Recently, the military claimed it killed a number of the sect’s senior leaders and it put out statements claiming to have killed dozens of other members in its operations. However, some worry those killed by the army include civilians, especially after soldiers in the northeast city of Maiduguri killed at least 32 civilians in a reprisal attack following a suspected Boko Haram bombing last month.

Meanwhile, the killings attributed to the Islamist sect continue unstopped. Attacks by Boko Haram on Tuesday killed at least four people and saw sect members burn a police station, a school, a church and a mobile phone tower, witnesses and the military said.


Associated Press writer Haruna Umar in Maiduguri, Nigeria, contributed to this report.



Amnesty International:


By JON GAMBRELL | Associated Press

Civilians facing ‘horrific’ violence in Aleppo: Amnesty.


  • A man stands on posters of Syrian President Bashar al-Assad at the offices of a Free Syrian Army battalion in the town of Tal Rifaat, in the northern province of Aleppo. Syrian civilians are facing "horrific" violence as the battle for the commercial capital Aleppo rages, Amnesty International said Thursday, lashing out primarily at regime troops for launching indiscriminate attacks. (AFP Photo/Phil Moore)A man stands on posters of Syrian …

Syrian civilians are facing “horrific” violence as the battle for the commercial capital Aleppo rages, Amnesty International said Thursday, lashing out primarily at regime troops for launchingindiscriminate attacks.

“The use of imprecise weapons, such as unguided bombs, artillery shells and mortars by government forces has dramatically increased the danger for civilians,” Donatella Rovera, Amnesty International Senior Crisis Response Adviser, who recently returned from Aleppo, said in a statement.

Amnesty said it investigated some 30 attacks during a recent visit to Aleppo by its team in which “scores of civilians not involved in hostilities, many of them children, were killed or injured” in their homes, while queuing for bread or in places where they had taken shelter.

It said that attacks often failed to distinguish between opposition fighters and civilian residents and appeared to be randomly directed at neighbourhoods which are under the de-facto control of opposition fighters, rather than at specific military objectives.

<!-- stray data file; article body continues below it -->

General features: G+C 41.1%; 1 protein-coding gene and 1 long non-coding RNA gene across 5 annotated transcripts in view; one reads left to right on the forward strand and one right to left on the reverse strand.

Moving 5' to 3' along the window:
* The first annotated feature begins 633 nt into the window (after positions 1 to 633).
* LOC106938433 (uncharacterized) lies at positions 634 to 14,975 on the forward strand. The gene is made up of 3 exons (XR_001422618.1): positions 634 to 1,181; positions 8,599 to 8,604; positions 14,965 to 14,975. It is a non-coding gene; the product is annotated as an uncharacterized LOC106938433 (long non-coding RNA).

“Civilians face a daily barrage of air and artillery strikes by government forces in different parts of the city. For many there is simply nowhere safe and families live in fear of the next attack,” said Rovera.

Some of the victims died in the very places where they had sought shelter, having been forced to flee their homes by the fighting, the statement said.

Amnesty said civilians were killed and injured while queuing for bread and cited an example of a 13-year-old girl, Kifa Samra and her 11-year-old brother Zakarya who were killed along with their neighbour, a mother of 11, on August 12 while queuing for bread near their home.

“Those responsible for indiscriminate attacks against civilians and other war crimes should expect that they will be held to account,” said Rovera.

The overwhelming majority of victims were killed in air strikes and artillery attacks by government forces, while in some cases the source of the attack could not be established, the statement said.

Amnesty also said that a further deeply disturbing development was the sharp increase in extrajudicial and summary executions of civilians not involved in the conflict by government forces.

“Bodies of mostly young men, usually handcuffed and shot in the head, have been frequently found dumped near the headquarters of the Air Force Intelligence which is completely controlled by government forces,” Amnesty said.

It also raised concerns about increased abuses, including unlawful killings and ill-treatment of captives by opposition fighters belonging to a plethora of armed opposition group, including the Free Syrian Army operating in the city.

“It is shameful that the international community remains divided over Syria, disregarding the body of evidence of the scale and the gravity of the human rights abuses in Syria and effectively looking the other way while civilians are bearing the brunt,” it added.

More than 23,000 people have been killed since the uprising in Syria began in March 2011, according to Britain-based Syrian Observatory for Human Rights.